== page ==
• The Moral Treatment of the Insane: 1847That some cases of insanity require medical treatment we believe, but we also believe that a large majority of the patients in Lunatic Asylums do not. There is much analogy between many of the patients found in all such institutions, and the passionate, mischievous, and what are called bad boys in a school, and there is about as much propriety in following the example of Mrs. Squeers, and physicing and medicating the latter as the former, in order to cure them or to change their propensities. Rational hopes for the improvement of either, should we believe, be founded on moral management alone.
  • The Treatment of the Insane: 1876In the treatment of the insane formerly very little account was made of work or exercise, and even at the present day, it is considered by many persons of small consequence. Once it was thought that diseases could be cured by medicine alone, but, the better we understand the laws of the human system and the causes of disease, the less dependence we find upon medicine, but the greater upon the necessity of a strict observance of the laws of nature. Most emphatically is this true, in diseases of long standing, involving the nervous system and mental soundness. Accordingly we find in all asylums for the insane, that where wholesome exercise of body and mind has been most systematically and extensively introduced in these institutions, there has been found the most successful treatment of the insane, the best health, the least mortality, and the most recoveries. Of course, the measure of success varies, and is exhibited in different ways.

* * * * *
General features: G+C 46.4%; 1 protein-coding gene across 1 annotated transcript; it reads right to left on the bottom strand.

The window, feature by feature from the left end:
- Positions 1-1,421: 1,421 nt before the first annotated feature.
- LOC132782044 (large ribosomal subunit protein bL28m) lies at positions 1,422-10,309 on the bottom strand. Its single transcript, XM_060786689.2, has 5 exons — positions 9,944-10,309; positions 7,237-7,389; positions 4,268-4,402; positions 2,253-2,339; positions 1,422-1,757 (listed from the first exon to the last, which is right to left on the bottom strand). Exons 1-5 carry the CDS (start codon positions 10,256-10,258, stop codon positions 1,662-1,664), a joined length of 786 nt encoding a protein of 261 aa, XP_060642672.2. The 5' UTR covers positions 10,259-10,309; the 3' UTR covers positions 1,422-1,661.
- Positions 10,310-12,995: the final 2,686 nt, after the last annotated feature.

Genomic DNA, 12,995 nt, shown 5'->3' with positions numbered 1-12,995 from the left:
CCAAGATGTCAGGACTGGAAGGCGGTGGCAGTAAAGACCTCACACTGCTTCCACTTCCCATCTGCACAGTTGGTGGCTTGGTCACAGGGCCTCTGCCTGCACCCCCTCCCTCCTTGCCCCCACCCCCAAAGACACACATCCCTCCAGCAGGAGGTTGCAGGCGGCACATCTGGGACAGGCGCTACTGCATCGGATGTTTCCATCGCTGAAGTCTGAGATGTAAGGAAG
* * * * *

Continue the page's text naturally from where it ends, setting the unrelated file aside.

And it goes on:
• The Willard Asylum for the Insane: Steward's Report 1900The first report of the Trustees dated February 18, 1868, states that the sum of $1,000 had been received from the State Controller. Of this, $916.66 had been expended in preparing the ground, procuring the seed and sewing sixty acres of wheat. They hoped for a good crop. By the time the Asylum opened, there were 475 acres under cultivation. A Steward had been appointed and a Matron. The former was an ancient title for one who managed a feudal estate. His duties at Willard were many and important
  • Three Years In A Mad House (1851)"...I refused peremtorily to suffer this treatment; I refused to take the medicine. The attendant insisted that I should, and harsh words followed. I told him the medicine was destroying me and I would not take it. He then commanded me in a tone of authority, to take the medicine. I did take it. I took it from his hand and dashed it out of the window! In a moment this stalwart, muscular man struck me a violent blow upon my head which either knocked me down, or he instantly seized me and crushed me to the floor. I struggled, when he siezed me by the throat and choked me. I began to have fear that he had my death in view, and would murder me upon the spot. I begged for my life, when he harshly exclaimed. "I will learn you not to throw away your medicine when I give it to you!" I begged for mercy, and promised if my life was spared to take anything he might give me...."